- Payment is made with a credit card.
- You rub your hands together in glee, shout “Squee!” and box and ship the crap.
- Customer/criminal fiend receives the crap.
- Customer/criminal fiend then claims crap was never received and “disputes” the charges with the credit card company.
- The credit card company (aka The Vig) is, in this situation, the sole arbiter of truth, justice and the American way. You agreed to this policy.
- You submit all of your detailed records regarding the transaction including: customer order, shipping receipt, emails, phone records, retina scans, DNA samples and a electronic facsimile of thumbprint.
- The credit card company says, “Well, there just ain’t no way to know!” and decides in the
customer’scriminal’s favor. There’s a giant sucking sound as the money is extracted from your account.
Let’s review. What just happened? The customer isn’t out one single penny and the customer has your stuff. Bazinga! And there’s no magical fairy in the universe that’ll ever do one thing about it. Welcome to your new reality.
Those of you who watch Orange Is The New Black may recognize this tactic as employed by the criminal mastermind Lorna Morello during her pre-prison flashbacks. People really get caught for this? No. Remember, OITNB is fiction.
The bottom line is that shipping product mail order to a customer is a supreme act of faith. You’re basically hoping it’ll all work out. And when it doesn’t, there’s isn’t too much you can do about it.
The point is that when this happens the boss is furious and that, of course, is hilarious.
I recently completed my first year of working at home as a contractor. Although not as good as my dream of doing nothing, the year was still pretty good and … I had no complaints.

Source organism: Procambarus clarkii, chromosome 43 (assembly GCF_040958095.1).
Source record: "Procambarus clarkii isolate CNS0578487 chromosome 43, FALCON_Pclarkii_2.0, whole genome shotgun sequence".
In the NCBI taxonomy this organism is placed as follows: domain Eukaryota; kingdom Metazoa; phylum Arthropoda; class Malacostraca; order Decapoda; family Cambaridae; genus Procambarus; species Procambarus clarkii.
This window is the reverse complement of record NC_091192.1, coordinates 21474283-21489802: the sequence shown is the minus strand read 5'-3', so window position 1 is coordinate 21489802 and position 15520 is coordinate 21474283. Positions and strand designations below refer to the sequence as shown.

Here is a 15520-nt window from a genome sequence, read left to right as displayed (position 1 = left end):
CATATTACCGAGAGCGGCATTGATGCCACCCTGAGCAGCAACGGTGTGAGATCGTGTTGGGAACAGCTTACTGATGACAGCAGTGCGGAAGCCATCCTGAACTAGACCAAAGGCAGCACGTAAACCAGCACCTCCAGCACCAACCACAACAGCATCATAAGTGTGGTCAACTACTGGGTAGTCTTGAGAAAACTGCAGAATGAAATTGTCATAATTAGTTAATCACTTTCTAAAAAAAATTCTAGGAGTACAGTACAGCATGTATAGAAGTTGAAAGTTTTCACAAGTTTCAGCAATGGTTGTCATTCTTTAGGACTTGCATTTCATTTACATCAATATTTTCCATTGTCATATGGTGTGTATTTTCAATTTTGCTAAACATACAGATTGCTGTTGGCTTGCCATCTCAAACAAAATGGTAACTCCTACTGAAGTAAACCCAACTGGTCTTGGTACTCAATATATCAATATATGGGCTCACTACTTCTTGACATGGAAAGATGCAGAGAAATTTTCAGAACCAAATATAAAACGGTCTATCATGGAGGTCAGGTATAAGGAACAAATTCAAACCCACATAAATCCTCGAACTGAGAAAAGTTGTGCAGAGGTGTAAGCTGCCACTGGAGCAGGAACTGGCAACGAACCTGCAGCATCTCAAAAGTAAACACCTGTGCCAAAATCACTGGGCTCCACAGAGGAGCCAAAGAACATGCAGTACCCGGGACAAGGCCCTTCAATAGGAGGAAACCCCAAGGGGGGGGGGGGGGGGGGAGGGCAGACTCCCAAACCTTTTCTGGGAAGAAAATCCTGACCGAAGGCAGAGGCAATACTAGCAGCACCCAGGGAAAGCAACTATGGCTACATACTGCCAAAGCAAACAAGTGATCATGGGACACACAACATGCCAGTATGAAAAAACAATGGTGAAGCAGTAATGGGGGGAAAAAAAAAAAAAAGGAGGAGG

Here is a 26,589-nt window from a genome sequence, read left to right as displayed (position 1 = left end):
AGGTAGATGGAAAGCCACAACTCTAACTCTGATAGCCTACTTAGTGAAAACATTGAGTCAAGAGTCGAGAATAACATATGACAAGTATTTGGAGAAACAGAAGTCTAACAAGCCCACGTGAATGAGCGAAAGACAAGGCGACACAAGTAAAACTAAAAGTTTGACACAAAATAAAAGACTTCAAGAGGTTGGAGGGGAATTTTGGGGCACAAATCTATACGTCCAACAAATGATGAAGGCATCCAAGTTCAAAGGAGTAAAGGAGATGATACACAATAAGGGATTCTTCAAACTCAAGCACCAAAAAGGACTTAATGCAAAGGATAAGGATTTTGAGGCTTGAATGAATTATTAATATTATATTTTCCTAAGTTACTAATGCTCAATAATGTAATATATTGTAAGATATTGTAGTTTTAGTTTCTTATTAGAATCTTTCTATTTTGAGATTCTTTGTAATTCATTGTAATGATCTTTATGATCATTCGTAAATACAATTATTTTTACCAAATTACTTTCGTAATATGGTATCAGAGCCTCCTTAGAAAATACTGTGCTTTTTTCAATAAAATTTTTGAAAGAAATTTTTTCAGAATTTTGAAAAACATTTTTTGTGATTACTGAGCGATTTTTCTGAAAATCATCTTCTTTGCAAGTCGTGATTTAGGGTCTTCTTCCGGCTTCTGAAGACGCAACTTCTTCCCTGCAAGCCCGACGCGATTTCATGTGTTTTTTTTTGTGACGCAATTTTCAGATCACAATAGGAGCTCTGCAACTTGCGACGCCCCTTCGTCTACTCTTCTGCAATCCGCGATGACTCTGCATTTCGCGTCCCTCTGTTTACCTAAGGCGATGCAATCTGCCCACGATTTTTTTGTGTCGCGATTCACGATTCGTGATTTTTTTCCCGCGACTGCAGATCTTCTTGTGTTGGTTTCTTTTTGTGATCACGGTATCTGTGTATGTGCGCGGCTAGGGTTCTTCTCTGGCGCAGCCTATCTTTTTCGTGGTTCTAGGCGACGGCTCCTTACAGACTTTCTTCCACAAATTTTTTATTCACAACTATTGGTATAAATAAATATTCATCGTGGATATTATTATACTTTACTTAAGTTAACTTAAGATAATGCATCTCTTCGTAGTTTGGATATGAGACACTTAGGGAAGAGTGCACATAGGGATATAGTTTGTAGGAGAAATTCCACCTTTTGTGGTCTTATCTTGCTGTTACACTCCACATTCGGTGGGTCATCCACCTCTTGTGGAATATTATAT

What’s good about working from home? No phones. No walk-in customers leaping in your office. No floor sales. No public toilet across the hall. No attending awkward pizza-only lunches on every employee’s birthday. You don’t spend your day using company-owned equipment. (A previous boss liked to joke he was logging my keystrokes. That was a real damper on my twitter activity.) You get your very own chair. No boogers from other employees on your stuff. There’s an ottoman where two cats sleep and the view out the window is squirrels playing.
When my one-year contract expired, of course I wanted more. It was a no-brainer.
These are the actual and verbatim excerpts of the official transcripts of the negotiation process. I’m sharing them because I don’t mind being humiliated in public.
I am ready to keep things simple and renew the same deal, no changes needed on my end, with all the same terms (another 12 months) excepting a modest increase of only $x.xx to the hourly rate for COLA. That’s $xx.xx/hour up from $xx.xx. Other than that I can’t think of anything else.
It’s official. You all know my salary now. I literally make $X amount. Note my colorful use of marketing terms like “modest” and “only.” Ha ha ha! Player at work! Also, thinking I was being clever, I provided dollar amounts and not percentages. This was a deliberate attempt to confuse and astound. -Ed
Make the jump to read additional communiques from the “negotiation” process and the surprising twist at the end.
Continue reading →